It’s said that during the chaos, a huge, shaggy black dog appeared. Known as Black Shuck, or scucca in Old English, meaning “Devil,” the creature descended upon some of the parishioners before disappearing down the center aisle and leaving the church.

The entity left long black scratch marks on the wooden doors, becoming known locally as “The Devil’s Fingerprints,” which are still there to this day. In reality, these marks were probably placed there with a taper or candle, according to researchers and experimental archaeology work. But, in a twist of irony, these marks were likely intended to protect the church against demons and curses instead of being caused by them.[6]

4 The Devil’s Bit–Glenreagh, Ireland

A Day in Rural Ireland – Climbing “devils bit”

Found in the hills of the County Tipperary countryside, the Devil’s Bit in Glenreagh, Ireland, is a gap between a rock formation and a plateau. The mountaintop looks as though it’s had a chunk bit out of it, which the local legend says was caused by the Devil taking a bite out of the top of the mountain.

The bite broke the Devil’s tooth, and he spat it out, which is said to have formed the Rock of Cashel, a notable landmark located 20 miles (32 kilometers) south. Of course, the gap in the mountaintop is a geological oddity; however, this corner of the world is full of myths.

One of these myths claims that in 1789, an 8th-century edition of the four Gospels called the Book of Dimma was found close to the Devil’s Bit. It’s not known for sure whether the document would have survived the conditions there, but the alleged discovery shows how intriguing this place is.[7]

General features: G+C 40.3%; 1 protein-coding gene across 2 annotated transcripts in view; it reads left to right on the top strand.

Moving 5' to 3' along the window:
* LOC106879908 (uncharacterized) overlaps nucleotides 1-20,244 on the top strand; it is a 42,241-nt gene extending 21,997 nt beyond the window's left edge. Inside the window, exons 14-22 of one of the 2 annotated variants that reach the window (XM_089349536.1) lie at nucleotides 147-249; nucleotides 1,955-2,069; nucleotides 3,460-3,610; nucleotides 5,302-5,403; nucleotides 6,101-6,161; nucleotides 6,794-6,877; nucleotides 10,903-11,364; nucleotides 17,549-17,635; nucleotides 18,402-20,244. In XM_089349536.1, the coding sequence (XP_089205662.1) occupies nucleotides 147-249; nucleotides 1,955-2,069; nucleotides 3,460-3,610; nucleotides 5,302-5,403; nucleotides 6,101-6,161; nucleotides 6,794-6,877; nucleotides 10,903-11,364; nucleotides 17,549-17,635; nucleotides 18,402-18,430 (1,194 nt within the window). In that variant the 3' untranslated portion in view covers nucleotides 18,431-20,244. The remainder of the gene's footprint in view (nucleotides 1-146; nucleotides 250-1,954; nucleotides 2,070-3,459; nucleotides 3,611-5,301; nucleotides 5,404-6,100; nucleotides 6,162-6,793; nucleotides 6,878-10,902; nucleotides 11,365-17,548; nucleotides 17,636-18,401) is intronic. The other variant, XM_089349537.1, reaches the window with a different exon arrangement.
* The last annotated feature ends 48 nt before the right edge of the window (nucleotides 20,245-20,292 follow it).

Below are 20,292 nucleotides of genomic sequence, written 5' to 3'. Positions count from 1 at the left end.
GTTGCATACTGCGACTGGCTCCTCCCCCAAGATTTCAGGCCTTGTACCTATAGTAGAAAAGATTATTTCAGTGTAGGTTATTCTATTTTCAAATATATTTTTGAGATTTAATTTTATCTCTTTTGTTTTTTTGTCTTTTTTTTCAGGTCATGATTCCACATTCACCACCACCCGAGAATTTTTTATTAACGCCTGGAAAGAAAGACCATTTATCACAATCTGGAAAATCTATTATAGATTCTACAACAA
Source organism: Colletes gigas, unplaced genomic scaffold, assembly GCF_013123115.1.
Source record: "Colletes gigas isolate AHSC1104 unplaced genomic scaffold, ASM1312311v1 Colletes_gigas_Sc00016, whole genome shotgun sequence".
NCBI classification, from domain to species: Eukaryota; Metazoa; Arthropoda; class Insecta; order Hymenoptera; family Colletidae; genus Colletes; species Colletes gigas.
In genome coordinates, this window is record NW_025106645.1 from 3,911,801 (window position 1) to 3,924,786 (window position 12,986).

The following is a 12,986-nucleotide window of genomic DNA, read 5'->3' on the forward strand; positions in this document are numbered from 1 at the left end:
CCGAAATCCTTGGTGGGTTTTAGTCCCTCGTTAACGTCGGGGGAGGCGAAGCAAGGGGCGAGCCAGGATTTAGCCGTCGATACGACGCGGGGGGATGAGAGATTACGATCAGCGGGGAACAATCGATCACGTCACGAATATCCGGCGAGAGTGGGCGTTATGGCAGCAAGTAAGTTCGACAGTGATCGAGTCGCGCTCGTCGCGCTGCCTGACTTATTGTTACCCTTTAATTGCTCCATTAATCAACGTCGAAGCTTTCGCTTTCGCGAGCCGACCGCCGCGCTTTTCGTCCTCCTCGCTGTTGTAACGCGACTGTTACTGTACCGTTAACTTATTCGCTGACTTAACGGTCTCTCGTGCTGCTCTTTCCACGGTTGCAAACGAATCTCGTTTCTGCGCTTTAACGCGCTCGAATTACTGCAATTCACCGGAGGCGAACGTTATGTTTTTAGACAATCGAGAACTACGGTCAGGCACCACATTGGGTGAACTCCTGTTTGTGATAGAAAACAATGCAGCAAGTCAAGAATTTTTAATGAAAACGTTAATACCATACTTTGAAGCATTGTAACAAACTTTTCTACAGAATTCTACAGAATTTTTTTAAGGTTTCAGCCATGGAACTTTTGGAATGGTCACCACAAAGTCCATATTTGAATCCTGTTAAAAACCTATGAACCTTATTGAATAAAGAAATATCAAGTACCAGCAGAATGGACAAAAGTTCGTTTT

3 The Devil’s Claw Marks–Island of Sanday, Scotland

Photo credit: Odd Wellies/flickr

On the island of Sanday in Scotland sits the Lady Village. The parish church is just a roofless ruin now, but you can still visit and climb the stone steps that originally led to the upper level. As you get to the top, a bizarre sight will greet you—a stone with huge marks as if something with strong claws scratched it!

Legend says that there was a minister in the village preaching about sin, particularly adultery. However, this minister was engaging in the very sins he was preaching against. One night, as he was leaving his mistress’s house, he found the Devil himself waiting to take him to hell.

The minister ran back to the church and managed to shut the door before the Devil could get in, leaving him outside, raging and scratching at the stone. As they say, practice what you preach.[8]

2 The Devil’s Pulpit–Craighat, Scotland

Outlander On Location: Finnich Glen

The Finnich Glen in Scotland is home to blood-red water that encircles a bizarre rock with its own sinister legend. The mushroom-shaped rock was given the moniker “The Devil’s Pulpit” and is said to have been the place where the Devil stood when he addressed his followers.

Other myths say that secret meetings were held there by Druids as well as the rock being used as an execution block by witches. The blood-red water gives the glen an ominous feeling, even though the water wasn’t turned red by the Devil—it’s simply a result of the red sandstone underneath.[9]

1 The Devil’s Gate–Wyoming, USA

Hiking Devil’s Gate Landmark in Wyoming. Mormon & Oregon Trails Spring Break 2021 Road Trip Day 2 S3

Created by the Sweetwater River in Natrona County, the Devil’s Gate is a limestone rock passage measuring 1,500 feet (457 meters) in length. In the 1800s, it was used as a landmark by fur traders and westward emigrant trails, including the California, Oregon, and Mormon trails.

The Devil’s Gate might be so-called because it’s thought to be the location of several murders. However, in 1843, a New Orleans reporter suggested that a sinister legend was responsible for the moniker.

It says that a savage beast stopped Native Americans from hunting around the area, so one courageous warrior decided to put a stop to it. He searched for the beast, and it became so angry it used its tusks to tear the passage in the rock and escape.

Thanks to the invention of cars, trains, and airplanes, the trails eventually became obsolete. The land was then bought by a Mormon church, where a public center was opened to provide education about the former passage and the travelers.[10]

fact checked by Darci Heikkinen